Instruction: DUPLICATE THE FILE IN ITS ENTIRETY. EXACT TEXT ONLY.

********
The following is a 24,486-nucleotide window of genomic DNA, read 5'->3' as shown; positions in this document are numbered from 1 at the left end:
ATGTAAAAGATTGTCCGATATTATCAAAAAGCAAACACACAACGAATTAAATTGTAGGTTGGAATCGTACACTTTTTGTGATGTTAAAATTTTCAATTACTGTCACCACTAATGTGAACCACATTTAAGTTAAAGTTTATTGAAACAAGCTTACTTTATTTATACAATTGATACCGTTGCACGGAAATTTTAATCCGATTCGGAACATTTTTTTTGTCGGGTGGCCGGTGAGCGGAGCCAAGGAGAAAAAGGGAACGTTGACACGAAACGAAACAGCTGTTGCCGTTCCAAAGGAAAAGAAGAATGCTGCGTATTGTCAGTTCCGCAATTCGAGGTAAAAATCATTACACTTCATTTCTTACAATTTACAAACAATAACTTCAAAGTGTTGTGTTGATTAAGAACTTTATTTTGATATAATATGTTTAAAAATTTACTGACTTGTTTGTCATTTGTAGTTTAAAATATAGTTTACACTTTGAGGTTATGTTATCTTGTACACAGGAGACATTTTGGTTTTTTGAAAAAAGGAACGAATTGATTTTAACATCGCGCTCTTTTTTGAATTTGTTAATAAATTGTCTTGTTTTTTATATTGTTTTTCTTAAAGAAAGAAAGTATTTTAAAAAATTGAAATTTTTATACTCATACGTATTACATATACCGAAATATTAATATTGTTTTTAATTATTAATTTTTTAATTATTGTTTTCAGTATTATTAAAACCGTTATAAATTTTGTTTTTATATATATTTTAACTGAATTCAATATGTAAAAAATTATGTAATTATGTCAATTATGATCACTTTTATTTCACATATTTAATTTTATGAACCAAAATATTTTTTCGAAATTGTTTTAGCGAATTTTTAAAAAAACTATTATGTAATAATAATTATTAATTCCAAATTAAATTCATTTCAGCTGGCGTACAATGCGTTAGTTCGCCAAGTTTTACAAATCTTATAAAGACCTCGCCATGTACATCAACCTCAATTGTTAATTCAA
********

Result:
The following is a 24,486-nucleotide window of genomic DNA, read 5'->3' as shown; positions in this document are numbered from 1 at the left end:
ATGTAAAAGATTGTCCGATATTATCAAAAAGCAAACACACAACGAATTAAATTGTAGGTTGGAATCGTACACTTTTTGTGATGTTAAAATTTTCAATTACTGTCACCACTAATGTGAACCACATTTAAGTTAAAGTTTATTGAAACAAGCTTACTTTATTTATACAATTGATACCGTTGCACGGAAATTTTAATCCGATTCGGAACATTTTTTTTGTCGGGTGGCCGGTGAGCGGAGCCAAGGAGAAAAAGGGAACGTTGACACGAAACGAAACAGCTGTTGCCGTTCCAAAGGAAAAGAAGAATGCTGCGTATTGTCAGTTCCGCAATTCGAGGTAAAAATCATTACACTTCATTTCTTACAATTTACAAACAATAACTTCAAAGTGTTGTGTTGATTAAGAACTTTATTTTGATATAATATGTTTAAAAATTTACTGACTTGTTTGTCATTTGTAGTTTAAAATATAGTTTACACTTTGAGGTTATGTTATCTTGTACACAGGAGACATTTTGGTTTTTTGAAAAAAGGAACGAATTGATTTTAACATCGCGCTCTTTTTTGAATTTGTTAATAAATTGTCTTGTTTTTTATATTGTTTTTCTTAAAGAAAGAAAGTATTTTAAAAAATTGAAATTTTTATACTCATACGTATTACATATACCGAAATATTAATATTGTTTTTAATTATTAATTTTTTAATTATTGTTTTCAGTATTATTAAAACCGTTATAAATTTTGTTTTTATATATATTTTAACTGAATTCAATATGTAAAAAATTATGTAATTATGTCAATTATGATCACTTTTATTTCACATATTTAATTTTATGAACCAAAATATTTTTTCGAAATTGTTTTAGCGAATTTTTAAAAAAACTATTATGTAATAATAATTATTAATTCCAAATTAAATTCATTTCAGCTGGCGTACAATGCGTTAGTTCGCCAAGTTTTACAAATCTTATAAAGACCTCGCCATGTACATCAACCTCAATTGTTAATTCAA